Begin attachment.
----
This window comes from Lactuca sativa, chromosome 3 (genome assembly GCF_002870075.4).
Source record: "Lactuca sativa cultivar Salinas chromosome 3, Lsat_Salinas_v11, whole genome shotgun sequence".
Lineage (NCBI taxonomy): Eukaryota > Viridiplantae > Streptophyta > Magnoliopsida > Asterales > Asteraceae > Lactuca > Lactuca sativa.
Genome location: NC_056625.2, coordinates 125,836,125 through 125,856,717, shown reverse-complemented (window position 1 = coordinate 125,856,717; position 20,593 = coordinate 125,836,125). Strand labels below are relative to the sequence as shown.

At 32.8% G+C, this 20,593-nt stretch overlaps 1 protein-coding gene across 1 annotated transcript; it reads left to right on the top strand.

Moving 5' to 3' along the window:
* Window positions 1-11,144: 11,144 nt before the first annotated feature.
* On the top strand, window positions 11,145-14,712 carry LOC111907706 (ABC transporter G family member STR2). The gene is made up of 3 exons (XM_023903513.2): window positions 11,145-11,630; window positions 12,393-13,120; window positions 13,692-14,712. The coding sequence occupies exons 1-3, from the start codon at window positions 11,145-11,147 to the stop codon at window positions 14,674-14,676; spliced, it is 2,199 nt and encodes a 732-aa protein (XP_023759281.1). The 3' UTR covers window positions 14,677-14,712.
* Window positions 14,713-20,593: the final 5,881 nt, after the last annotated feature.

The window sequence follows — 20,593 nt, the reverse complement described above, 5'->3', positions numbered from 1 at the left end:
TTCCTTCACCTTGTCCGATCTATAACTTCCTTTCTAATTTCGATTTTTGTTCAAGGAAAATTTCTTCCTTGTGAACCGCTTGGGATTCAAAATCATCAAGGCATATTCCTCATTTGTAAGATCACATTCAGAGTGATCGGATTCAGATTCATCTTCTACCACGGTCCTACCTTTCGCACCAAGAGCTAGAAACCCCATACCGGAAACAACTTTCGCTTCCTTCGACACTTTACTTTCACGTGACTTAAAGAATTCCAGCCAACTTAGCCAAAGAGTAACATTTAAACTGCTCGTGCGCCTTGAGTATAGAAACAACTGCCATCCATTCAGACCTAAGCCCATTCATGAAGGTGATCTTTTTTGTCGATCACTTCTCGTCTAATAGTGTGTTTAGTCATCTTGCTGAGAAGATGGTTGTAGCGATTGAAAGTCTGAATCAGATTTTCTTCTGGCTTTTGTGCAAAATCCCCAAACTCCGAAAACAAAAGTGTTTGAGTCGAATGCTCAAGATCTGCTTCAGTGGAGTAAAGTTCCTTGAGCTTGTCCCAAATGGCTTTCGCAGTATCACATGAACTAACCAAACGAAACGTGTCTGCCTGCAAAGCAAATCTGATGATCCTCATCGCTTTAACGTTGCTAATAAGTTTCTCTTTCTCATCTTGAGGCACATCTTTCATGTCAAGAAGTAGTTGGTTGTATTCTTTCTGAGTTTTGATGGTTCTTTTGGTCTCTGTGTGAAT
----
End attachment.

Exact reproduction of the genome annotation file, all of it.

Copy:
This window comes from Lactuca sativa, chromosome 3 (genome assembly GCF_002870075.4).
Source record: "Lactuca sativa cultivar Salinas chromosome 3, Lsat_Salinas_v11, whole genome shotgun sequence".
Lineage (NCBI taxonomy): Eukaryota > Viridiplantae > Streptophyta > Magnoliopsida > Asterales > Asteraceae > Lactuca > Lactuca sativa.
Genome location: NC_056625.2, coordinates 125,836,125 through 125,856,717, shown reverse-complemented (window position 1 = coordinate 125,856,717; position 20,593 = coordinate 125,836,125). Strand labels below are relative to the sequence as shown.

At 32.8% G+C, this 20,593-nt stretch overlaps 1 protein-coding gene across 1 annotated transcript; it reads left to right on the top strand.

Moving 5' to 3' along the window:
* Window positions 1-11,144: 11,144 nt before the first annotated feature.
* On the top strand, window positions 11,145-14,712 carry LOC111907706 (ABC transporter G family member STR2). The gene is made up of 3 exons (XM_023903513.2): window positions 11,145-11,630; window positions 12,393-13,120; window positions 13,692-14,712. The coding sequence occupies exons 1-3, from the start codon at window positions 11,145-11,147 to the stop codon at window positions 14,674-14,676; spliced, it is 2,199 nt and encodes a 732-aa protein (XP_023759281.1). The 3' UTR covers window positions 14,677-14,712.
* Window positions 14,713-20,593: the final 5,881 nt, after the last annotated feature.

The window sequence follows — 20,593 nt, the reverse complement described above, 5'->3', positions numbered from 1 at the left end:
TTCCTTCACCTTGTCCGATCTATAACTTCCTTTCTAATTTCGATTTTTGTTCAAGGAAAATTTCTTCCTTGTGAACCGCTTGGGATTCAAAATCATCAAGGCATATTCCTCATTTGTAAGATCACATTCAGAGTGATCGGATTCAGATTCATCTTCTACCACGGTCCTACCTTTCGCACCAAGAGCTAGAAACCCCATACCGGAAACAACTTTCGCTTCCTTCGACACTTTACTTTCACGTGACTTAAAGAATTCCAGCCAACTTAGCCAAAGAGTAACATTTAAACTGCTCGTGCGCCTTGAGTATAGAAACAACTGCCATCCATTCAGACCTAAGCCCATTCATGAAGGTGATCTTTTTTGTCGATCACTTCTCGTCTAATAGTGTGTTTAGTCATCTTGCTGAGAAGATGGTTGTAGCGATTGAAAGTCTGAATCAGATTTTCTTCTGGCTTTTGTGCAAAATCCCCAAACTCCGAAAACAAAAGTGTTTGAGTCGAATGCTCAAGATCTGCTTCAGTGGAGTAAAGTTCCTTGAGCTTGTCCCAAATGGCTTTCGCAGTATCACATGAACTAACCAAACGAAACGTGTCTGCCTGCAAAGCAAATCTGATGATCCTCATCGCTTTAACGTTGCTAATAAGTTTCTCTTTCTCATCTTGAGGCACATCTTTCATGTCAAGAAGTAGTTGGTTGTATTCTTTCTGAGTTTTGATGGTTCTTTTGGTCTCTGTGTGAAT